Charlotte Rampling on Playboy and Resisting Plastic Surgery
Meet our Winter Issue cover star.
Charlotte Rampling picks up the phone at her home in Paris after two rings, and even her upbeat “How are you?” suggests a smile. The chuckles and giggles are so frequent during our hour-plus chat that if they were spliced together, the result could be a laugh track for a Saturday Night Live sketch. Which is surprising, because of all the things the 74-year-old actress is known for, giddiness isn’t one of them.
With more than 100 film performances, Rampling has been called icy, imperious and aloof. The characters she is best known for are troubled in one way or another: the institutionalized ex-girlfriend in Woody Allen’s Stardust Memories, the deluded wife of a missing husband in François Ozon’s Under the Sand and a concentration camp survivor who has a sado-masochistic affair with the Nazi officer who raped and abused her in Liliana Cavani’s The Night Porter. Referring to one of her very first films, the 1966 hit Georgy Girl, critic Peter Sobczynski later wrote that “she captures the dark flip side to the carefree Swinging Sixties era…to almost terrifying effect.”
When she finally does play someone who’s got it all together — the psychiatrist Dr. Evelyn Vogel in the Showtime series Dexter — Rampling still keeps us on edge as she stealthily navigates her complex relationship with the psychopath played by Michael C. Hall.
Rampling’s next turn is in Denis Villeneuve’s Dune, which has been pushed to an October 2021 release. But if the trailer is any indication, she will be no less compelling. She is a highlight of the three-minute preview in which she orders a boyish Timothée Chalamet to choose between pain and death.
Her method, she says, is no method. “I don’t really prepare in terms of thinking what I’m going to do,” she explains in a friendly, lyrical tone. “I understand what the scene is about by reading it, and I integrate it and learn what I am going to be saying. I’ve always worked this way. I’m a naturalist, and I don’t want to fake anything. I trust my feelings — I’ve got many of them — and I know they’ll come up when I need them.”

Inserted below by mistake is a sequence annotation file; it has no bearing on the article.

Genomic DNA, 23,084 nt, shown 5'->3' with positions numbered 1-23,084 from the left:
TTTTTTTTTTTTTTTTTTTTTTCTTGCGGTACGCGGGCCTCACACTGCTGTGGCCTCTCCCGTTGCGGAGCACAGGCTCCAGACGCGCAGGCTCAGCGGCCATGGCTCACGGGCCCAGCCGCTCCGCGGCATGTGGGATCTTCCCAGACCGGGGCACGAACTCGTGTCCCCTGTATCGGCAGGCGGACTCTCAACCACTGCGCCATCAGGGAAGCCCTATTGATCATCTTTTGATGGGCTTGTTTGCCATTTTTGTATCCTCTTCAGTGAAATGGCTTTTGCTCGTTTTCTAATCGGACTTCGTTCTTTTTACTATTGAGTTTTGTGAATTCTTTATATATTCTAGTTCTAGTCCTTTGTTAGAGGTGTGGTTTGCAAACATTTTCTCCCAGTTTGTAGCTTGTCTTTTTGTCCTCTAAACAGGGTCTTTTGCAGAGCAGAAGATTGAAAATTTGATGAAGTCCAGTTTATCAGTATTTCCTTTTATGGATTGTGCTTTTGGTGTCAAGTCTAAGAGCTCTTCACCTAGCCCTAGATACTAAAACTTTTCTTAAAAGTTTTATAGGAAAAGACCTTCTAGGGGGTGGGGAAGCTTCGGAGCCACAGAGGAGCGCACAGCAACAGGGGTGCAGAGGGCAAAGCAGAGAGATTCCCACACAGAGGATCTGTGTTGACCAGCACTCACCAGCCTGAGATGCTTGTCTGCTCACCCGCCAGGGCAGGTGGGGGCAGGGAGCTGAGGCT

Rampling refers to herself as “a very complicated person inside” and then adds: “But when I’m out there doing things, I’m very natural. It surprises many people because some of the roles I’ve played are quite dark, but that’s all part of my inner world. That’s what an actor plays with — the shadow side of themself.”
Her naturalness, combined with a Hatha yoga-toned frame, point-blank gaze and lack of inhibition, has also made her a favourite subject of the fashion set. Marc Jacobs’s Fall 2011 collection for Louis Vuitton was inspired by Rampling’s attire in The Night Porter. Jonathan Anderson cast her in a book for Loewe’s Spring 2017 collection. And Rampling gives Jacobs an acting class in a highly amusing video for Givenchy’s Spring 2020 campaign. Jacobs’s performance is cringeworthy, but, she insists: “He was faking being a bad actor. That whole thing was camped up. And he doesn’t want to be an actor — though he thought he did at one time.”
One of her most notable fashion shoots was with Juergen Teller at the Hôtel de Crillon in Paris for Jacobs’s Spring 2004 campaign. In one series of images, the photographer cavorts nude on a grand piano while Rampling plays. Five years later, Rampling (then 63) and model Raquel Zimmermann posed naked for Teller in front of the Mona Lisa. “People might say the pictures we did together are strange and weird,” says Rampling. “But there was nothing perverse; it was all done in an open, loving way — like kids playing. That’s what we tap into when we are performing and making teams and imagining these other people. It’s very much like playing ‘let’s pretend’ when we were kids,” she says, giggling.
The iconic nude that Helmut Newton took of Rampling in Arles, France, also came about spontaneously. She had been asked to pose for Playboy by the production company for the John Boorman film Zardoz, which she was promoting. She suggested they hire “a modern photographer who would do stylish things and not just silly Playboy things.” So they found Newton, who was already known as a fashion photographer but hadn’t done nudes. After the Playboy shots were done, Newton proposed they move to a richly decorated hotel to do some images for themselves. “Just a half an hour and we’ll do what you feel comfortable with and just click-click; if you don’t like them, we can dump them,” Rampling recalls Newton saying. “I’d gotten on well with him, and I thought, ‘What is there to lose?’ So we went and did them very quickly. We were really just having fun. When I see how much that photo has pleased people over the years, I’m really happy because it was done so naturally. So much work is done under a lot of pressure and pain that to get something natural is really quite difficult. But this was a magic moment.”